HRI 2011: are more donor requirements part of the solution?
Last week, DARA launched the Humanitarian Response Index (HRI) 2011 report: Addressing the Gender Challenge. The report is based on field research in nine crises (Chad, Colombia, DRC, Haiti, Kenya, oPt, Pakistan, Somalia and Sudan) and assessments of donor governments’ humanitarian policies, funding and practices.
The HRI findings on gender were disheartening. In every crisis we visited, we heard similar comments from representatives of donor governments and humanitarian organisations alike: gender is considered a low priority in relief operations and is often misunderstood as an issue exclusively concerning programming for women. This is despite years of efforts to mainstream gender in humanitarian actions, numerous guidelines, toolkits, and initiatives like the IASC GenCap and Gender Marker. The chapters contributed to the HRI 2011 report by UN Emergency Relief Coordinator Valerie Amos, and UN Women Executive Director Michelle Bachelet show that addressing gender gaps in humanitarian action is a concern at the highest levels. We hope the HRI findings are a modest contribution to increasing awareness of the issues.
From our perspective, gender cannot simply be a political statement of commitment; it is essential to the quality, effectiveness and accountability of aid efforts. Good gender analysis and gender sensitive approaches in programme design, implementation, monitoring and evaluation are essential to meet the fundamental humanitarian principle that aid is impartial, non-discriminatory and based on needs.
It is not often that the HRI advocates for donors to add more requirements on their funding for humanitarian organisations – aid delivery is difficult enough as it is. However, as pointed out in several other recent studies, (like these from Tufts and Norad), simple measures like requiring sex and age disaggregated data (SADD) in programme design and reporting, or aligning funding to the Gender Marker would be an important first step in ensuring gender issues are adequately addressed. Beyond this, donors and their partners must go one step further and ask what the data means and how it can be used to influence better quality programming, results and accountability for affected populations. And of course, this should not be limited to gender alone: important gaps remain in recognising and addressing issue around age and disability in humanitarian actions.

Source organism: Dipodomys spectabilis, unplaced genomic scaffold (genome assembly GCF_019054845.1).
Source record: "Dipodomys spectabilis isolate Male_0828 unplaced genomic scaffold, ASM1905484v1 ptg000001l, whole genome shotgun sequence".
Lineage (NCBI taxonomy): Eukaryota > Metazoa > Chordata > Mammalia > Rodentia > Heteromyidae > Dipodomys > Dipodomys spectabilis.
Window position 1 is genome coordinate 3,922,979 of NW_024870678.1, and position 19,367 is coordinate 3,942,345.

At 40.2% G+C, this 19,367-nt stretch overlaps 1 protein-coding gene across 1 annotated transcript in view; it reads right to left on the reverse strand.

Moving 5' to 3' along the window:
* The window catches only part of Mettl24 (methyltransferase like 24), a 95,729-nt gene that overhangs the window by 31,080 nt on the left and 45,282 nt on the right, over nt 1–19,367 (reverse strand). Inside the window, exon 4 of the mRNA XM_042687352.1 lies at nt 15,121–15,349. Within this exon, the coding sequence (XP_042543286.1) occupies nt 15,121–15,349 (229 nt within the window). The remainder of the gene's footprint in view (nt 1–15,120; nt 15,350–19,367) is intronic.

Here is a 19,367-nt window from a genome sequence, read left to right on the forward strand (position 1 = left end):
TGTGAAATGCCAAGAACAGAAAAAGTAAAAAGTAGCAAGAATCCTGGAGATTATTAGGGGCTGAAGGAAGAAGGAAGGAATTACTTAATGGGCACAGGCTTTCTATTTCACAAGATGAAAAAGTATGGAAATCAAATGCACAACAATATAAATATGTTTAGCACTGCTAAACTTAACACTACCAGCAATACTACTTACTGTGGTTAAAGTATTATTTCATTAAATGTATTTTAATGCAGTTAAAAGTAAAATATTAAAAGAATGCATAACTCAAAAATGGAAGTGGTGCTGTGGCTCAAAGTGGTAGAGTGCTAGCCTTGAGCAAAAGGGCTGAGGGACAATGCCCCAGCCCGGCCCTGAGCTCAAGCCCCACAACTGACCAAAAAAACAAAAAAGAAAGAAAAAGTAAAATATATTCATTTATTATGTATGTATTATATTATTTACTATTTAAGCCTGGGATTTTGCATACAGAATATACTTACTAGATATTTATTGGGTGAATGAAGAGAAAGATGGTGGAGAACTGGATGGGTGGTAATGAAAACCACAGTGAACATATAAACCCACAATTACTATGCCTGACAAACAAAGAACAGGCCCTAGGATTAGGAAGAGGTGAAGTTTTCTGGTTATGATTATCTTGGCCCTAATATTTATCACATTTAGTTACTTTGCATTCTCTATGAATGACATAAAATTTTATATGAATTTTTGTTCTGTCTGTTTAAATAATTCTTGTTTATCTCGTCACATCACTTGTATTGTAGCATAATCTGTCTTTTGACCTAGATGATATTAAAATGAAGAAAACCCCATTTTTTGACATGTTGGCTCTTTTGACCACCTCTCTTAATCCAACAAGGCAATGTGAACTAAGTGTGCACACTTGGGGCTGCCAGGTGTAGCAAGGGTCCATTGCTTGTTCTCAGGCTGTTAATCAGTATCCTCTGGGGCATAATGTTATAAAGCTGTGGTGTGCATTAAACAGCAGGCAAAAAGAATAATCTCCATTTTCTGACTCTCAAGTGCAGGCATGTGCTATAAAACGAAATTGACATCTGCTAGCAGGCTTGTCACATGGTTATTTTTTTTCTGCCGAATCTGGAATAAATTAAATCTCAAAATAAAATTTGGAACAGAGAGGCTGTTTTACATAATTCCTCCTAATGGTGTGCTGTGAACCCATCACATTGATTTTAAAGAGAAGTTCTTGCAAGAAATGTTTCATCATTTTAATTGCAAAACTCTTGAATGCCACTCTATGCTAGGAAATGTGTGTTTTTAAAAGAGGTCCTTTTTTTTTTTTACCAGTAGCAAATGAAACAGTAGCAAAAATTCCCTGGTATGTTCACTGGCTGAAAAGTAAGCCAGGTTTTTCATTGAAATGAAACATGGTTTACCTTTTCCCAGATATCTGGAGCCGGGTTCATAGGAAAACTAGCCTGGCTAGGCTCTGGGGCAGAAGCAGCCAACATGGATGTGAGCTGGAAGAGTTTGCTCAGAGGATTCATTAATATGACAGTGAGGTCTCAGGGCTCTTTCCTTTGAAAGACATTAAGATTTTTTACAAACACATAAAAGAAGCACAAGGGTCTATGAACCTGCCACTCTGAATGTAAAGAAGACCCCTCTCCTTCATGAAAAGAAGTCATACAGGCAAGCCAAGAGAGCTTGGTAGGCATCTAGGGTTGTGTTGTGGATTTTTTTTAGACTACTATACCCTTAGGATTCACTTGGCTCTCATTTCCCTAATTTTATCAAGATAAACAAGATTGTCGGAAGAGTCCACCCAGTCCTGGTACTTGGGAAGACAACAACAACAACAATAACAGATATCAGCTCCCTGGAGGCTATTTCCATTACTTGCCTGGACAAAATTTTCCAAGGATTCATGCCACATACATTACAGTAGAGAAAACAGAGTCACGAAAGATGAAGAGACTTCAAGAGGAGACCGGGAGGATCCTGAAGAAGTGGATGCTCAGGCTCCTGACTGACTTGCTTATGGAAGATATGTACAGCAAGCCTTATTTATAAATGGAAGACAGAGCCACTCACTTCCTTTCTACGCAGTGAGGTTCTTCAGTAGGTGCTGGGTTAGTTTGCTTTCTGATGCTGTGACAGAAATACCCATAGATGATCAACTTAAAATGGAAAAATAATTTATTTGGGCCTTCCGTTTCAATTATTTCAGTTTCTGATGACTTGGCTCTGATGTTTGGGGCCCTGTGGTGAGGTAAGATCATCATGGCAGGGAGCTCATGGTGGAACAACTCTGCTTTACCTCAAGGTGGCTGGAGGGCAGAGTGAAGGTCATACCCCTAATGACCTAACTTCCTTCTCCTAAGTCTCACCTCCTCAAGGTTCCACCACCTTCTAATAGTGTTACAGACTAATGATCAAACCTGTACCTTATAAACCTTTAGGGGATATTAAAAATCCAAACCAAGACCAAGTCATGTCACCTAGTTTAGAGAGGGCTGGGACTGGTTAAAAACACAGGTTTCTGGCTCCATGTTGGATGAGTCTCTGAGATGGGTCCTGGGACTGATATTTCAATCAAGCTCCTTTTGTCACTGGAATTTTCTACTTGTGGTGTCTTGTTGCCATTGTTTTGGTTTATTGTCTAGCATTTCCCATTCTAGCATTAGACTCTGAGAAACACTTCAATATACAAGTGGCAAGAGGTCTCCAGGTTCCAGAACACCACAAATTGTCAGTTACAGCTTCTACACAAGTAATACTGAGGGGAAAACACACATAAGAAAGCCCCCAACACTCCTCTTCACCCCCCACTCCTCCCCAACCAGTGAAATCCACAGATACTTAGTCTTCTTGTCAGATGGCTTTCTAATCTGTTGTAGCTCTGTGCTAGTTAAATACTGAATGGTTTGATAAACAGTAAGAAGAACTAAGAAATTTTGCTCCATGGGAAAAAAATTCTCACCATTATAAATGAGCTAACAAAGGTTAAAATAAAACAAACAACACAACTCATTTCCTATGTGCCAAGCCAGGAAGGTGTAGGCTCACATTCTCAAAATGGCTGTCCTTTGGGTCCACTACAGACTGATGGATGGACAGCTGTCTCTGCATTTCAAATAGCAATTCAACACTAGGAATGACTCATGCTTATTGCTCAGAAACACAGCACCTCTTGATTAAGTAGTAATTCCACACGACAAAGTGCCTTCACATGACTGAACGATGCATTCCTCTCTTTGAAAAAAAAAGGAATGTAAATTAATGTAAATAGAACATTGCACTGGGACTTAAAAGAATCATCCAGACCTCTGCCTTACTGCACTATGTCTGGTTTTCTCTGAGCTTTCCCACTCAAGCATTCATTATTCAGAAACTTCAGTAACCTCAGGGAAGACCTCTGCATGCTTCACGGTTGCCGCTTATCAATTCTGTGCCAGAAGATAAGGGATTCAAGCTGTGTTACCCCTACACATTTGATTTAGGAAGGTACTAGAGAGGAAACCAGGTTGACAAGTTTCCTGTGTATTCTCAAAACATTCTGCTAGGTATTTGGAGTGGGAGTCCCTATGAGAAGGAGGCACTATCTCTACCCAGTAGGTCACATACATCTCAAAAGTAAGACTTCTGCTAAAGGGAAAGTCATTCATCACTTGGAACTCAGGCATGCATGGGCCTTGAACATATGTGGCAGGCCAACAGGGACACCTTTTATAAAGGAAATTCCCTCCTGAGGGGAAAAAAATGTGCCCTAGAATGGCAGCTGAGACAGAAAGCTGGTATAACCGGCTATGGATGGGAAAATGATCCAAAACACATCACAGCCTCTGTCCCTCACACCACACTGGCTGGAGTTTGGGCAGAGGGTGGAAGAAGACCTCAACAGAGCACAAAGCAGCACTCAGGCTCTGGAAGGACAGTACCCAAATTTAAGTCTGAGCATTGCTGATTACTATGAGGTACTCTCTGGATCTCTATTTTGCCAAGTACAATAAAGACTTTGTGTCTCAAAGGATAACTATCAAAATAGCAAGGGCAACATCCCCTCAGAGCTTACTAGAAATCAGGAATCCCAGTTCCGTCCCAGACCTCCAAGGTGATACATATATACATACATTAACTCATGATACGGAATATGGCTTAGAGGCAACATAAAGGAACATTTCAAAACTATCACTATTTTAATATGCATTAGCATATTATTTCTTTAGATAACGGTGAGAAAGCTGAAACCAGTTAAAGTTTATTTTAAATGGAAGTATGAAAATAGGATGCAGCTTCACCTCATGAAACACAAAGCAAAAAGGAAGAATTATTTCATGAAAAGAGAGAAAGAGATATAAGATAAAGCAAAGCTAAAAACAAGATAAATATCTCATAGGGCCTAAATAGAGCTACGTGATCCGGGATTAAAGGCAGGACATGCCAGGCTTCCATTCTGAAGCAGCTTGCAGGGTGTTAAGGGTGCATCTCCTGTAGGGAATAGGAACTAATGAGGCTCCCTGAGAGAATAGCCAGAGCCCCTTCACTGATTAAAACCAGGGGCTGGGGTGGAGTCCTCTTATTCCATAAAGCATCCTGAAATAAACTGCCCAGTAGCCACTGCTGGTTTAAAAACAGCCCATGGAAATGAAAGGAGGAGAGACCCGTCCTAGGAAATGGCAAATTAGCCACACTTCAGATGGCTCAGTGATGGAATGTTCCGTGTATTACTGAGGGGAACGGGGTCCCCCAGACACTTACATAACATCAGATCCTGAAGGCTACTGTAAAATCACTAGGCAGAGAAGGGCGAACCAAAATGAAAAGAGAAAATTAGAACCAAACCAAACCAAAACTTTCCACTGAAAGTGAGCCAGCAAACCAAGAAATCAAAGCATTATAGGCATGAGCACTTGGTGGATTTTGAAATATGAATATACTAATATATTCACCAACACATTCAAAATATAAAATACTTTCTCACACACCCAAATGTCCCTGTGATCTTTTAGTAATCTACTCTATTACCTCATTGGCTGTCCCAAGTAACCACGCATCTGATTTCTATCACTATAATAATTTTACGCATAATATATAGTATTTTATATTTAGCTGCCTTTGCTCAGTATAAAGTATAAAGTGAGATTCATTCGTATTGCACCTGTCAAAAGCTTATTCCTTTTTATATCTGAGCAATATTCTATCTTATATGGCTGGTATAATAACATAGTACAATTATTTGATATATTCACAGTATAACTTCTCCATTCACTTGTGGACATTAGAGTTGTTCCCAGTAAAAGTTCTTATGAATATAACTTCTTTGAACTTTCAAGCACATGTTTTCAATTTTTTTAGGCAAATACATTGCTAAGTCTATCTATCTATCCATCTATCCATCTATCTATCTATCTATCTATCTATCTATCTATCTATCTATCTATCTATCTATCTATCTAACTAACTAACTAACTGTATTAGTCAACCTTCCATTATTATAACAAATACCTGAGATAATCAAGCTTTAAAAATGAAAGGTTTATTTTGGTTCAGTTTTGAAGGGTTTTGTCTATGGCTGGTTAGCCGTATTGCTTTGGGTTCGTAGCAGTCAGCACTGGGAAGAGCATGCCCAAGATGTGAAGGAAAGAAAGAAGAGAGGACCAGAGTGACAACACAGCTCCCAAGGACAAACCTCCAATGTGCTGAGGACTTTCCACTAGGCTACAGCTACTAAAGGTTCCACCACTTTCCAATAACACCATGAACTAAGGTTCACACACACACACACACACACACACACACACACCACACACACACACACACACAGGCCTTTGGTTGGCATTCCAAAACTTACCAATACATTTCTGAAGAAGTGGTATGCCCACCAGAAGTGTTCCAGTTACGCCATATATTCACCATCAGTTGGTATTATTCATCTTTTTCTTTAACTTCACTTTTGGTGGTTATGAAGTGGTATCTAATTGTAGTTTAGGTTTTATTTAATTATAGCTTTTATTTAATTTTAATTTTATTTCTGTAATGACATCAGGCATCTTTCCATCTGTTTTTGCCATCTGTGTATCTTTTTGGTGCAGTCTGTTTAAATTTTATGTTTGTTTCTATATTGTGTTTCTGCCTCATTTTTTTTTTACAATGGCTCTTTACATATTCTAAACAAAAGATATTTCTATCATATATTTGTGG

More discouraging still, after five years of the HRI initiative, many of the issues we identified in previous HRI reports still persist, such as politicisation of aid, lack of attention to prevention, preparedness and risk reduction, or the need for greater transparency and accountability towards crisis-affected populations. Without a doubt, the ability of the humanitarian sector to deliver assistance has improved over time, in part due to the support and efforts of many donor governments for ongoing reform efforts. The HRI research findings – amply supported by the evidence of many evaluations - show that while reform efforts have been generally positive, the results are uneven across crises and have been unsuccessful at resolving many of the underlying issues affecting needs and vulnerabilities.
Our concern is that the pace of reform efforts may be too slow for the humanitarian sector to be able to adequately meet current needs, much less prepare for, anticipate, mitigate and respond to a trend of increasingly complex crises in the coming decade. What is needed is a major shift in direction for the sector, focused efforts to anticipate and prepare for the future challenges we will collectively face, and to build the necessary capacities and competencies to 'get ahead of the game' and minimise the human costs and impacts of humanitarian crises. Part of the shift will require traditional donors and humanitarian actors to reach out to other players, ranging from local actors, new and non-traditional donors, or the private sector. It will also require better understanding of the barriers that have so far impeded efforts to adopt good practices.
In the next phase of the HRI, we intend to explore these issues in greater depth. Through a wide consultation process, we would like to collectively rethink what good donor practice means in today’s context, and where it needs to be in the coming decade. It may be time to go beyond the current framework set out in the Good Humanitarian Donorship (GHD) declaration and re-define the essential elements that makes any donor or funder of humanitarian actions – whether a government, philanthropic organisation, private sector company or individual - maximise the impact of their contributions to benefit people vulnerable to or affected by crises. What do you think? Is it time for a major rethinking of humanitarian aid and donor practices?
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